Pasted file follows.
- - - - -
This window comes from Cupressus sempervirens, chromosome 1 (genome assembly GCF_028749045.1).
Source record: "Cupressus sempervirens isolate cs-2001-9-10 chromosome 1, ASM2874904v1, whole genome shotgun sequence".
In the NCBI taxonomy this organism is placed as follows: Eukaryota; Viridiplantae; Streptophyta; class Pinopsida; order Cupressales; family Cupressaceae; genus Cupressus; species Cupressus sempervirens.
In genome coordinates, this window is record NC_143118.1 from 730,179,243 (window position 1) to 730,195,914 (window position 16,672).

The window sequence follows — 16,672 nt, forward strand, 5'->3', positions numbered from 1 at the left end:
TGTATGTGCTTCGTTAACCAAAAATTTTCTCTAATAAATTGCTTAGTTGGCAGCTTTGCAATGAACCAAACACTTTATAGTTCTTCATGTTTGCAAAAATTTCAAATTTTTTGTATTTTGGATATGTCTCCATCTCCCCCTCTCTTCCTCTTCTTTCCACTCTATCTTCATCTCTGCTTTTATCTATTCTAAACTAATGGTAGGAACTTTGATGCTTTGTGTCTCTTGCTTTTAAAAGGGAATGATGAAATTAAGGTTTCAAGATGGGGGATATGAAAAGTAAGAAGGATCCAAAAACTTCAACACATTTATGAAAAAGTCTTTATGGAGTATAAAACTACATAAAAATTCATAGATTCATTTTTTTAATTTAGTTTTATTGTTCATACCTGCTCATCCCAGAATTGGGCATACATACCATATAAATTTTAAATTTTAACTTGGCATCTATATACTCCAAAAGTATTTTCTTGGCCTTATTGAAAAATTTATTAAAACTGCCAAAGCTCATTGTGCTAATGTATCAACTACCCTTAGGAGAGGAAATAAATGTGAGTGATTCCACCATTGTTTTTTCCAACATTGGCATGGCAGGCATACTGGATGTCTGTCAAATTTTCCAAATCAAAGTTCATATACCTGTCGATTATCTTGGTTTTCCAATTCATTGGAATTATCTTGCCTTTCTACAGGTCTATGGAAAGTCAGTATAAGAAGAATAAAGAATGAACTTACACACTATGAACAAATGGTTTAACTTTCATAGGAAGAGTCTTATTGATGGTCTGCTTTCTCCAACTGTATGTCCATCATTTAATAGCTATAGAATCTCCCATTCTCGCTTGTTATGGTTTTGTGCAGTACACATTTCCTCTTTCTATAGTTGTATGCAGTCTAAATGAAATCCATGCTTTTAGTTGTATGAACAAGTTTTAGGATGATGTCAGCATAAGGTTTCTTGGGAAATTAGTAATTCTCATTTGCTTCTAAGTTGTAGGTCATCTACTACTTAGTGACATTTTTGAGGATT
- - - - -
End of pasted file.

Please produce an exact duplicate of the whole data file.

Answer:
This window comes from Cupressus sempervirens, chromosome 1 (genome assembly GCF_028749045.1).
Source record: "Cupressus sempervirens isolate cs-2001-9-10 chromosome 1, ASM2874904v1, whole genome shotgun sequence".
In the NCBI taxonomy this organism is placed as follows: Eukaryota; Viridiplantae; Streptophyta; class Pinopsida; order Cupressales; family Cupressaceae; genus Cupressus; species Cupressus sempervirens.
In genome coordinates, this window is record NC_143118.1 from 730,179,243 (window position 1) to 730,195,914 (window position 16,672).

The window sequence follows — 16,672 nt, forward strand, 5'->3', positions numbered from 1 at the left end:
TGTATGTGCTTCGTTAACCAAAAATTTTCTCTAATAAATTGCTTAGTTGGCAGCTTTGCAATGAACCAAACACTTTATAGTTCTTCATGTTTGCAAAAATTTCAAATTTTTTGTATTTTGGATATGTCTCCATCTCCCCCTCTCTTCCTCTTCTTTCCACTCTATCTTCATCTCTGCTTTTATCTATTCTAAACTAATGGTAGGAACTTTGATGCTTTGTGTCTCTTGCTTTTAAAAGGGAATGATGAAATTAAGGTTTCAAGATGGGGGATATGAAAAGTAAGAAGGATCCAAAAACTTCAACACATTTATGAAAAAGTCTTTATGGAGTATAAAACTACATAAAAATTCATAGATTCATTTTTTTAATTTAGTTTTATTGTTCATACCTGCTCATCCCAGAATTGGGCATACATACCATATAAATTTTAAATTTTAACTTGGCATCTATATACTCCAAAAGTATTTTCTTGGCCTTATTGAAAAATTTATTAAAACTGCCAAAGCTCATTGTGCTAATGTATCAACTACCCTTAGGAGAGGAAATAAATGTGAGTGATTCCACCATTGTTTTTTCCAACATTGGCATGGCAGGCATACTGGATGTCTGTCAAATTTTCCAAATCAAAGTTCATATACCTGTCGATTATCTTGGTTTTCCAATTCATTGGAATTATCTTGCCTTTCTACAGGTCTATGGAAAGTCAGTATAAGAAGAATAAAGAATGAACTTACACACTATGAACAAATGGTTTAACTTTCATAGGAAGAGTCTTATTGATGGTCTGCTTTCTCCAACTGTATGTCCATCATTTAATAGCTATAGAATCTCCCATTCTCGCTTGTTATGGTTTTGTGCAGTACACATTTCCTCTTTCTATAGTTGTATGCAGTCTAAATGAAATCCATGCTTTTAGTTGTATGAACAAGTTTTAGGATGATGTCAGCATAAGGTTTCTTGGGAAATTAGTAATTCTCATTTGCTTCTAAGTTGTAGGTCATCTACTACTTAGTGACATTTTTGAGGATT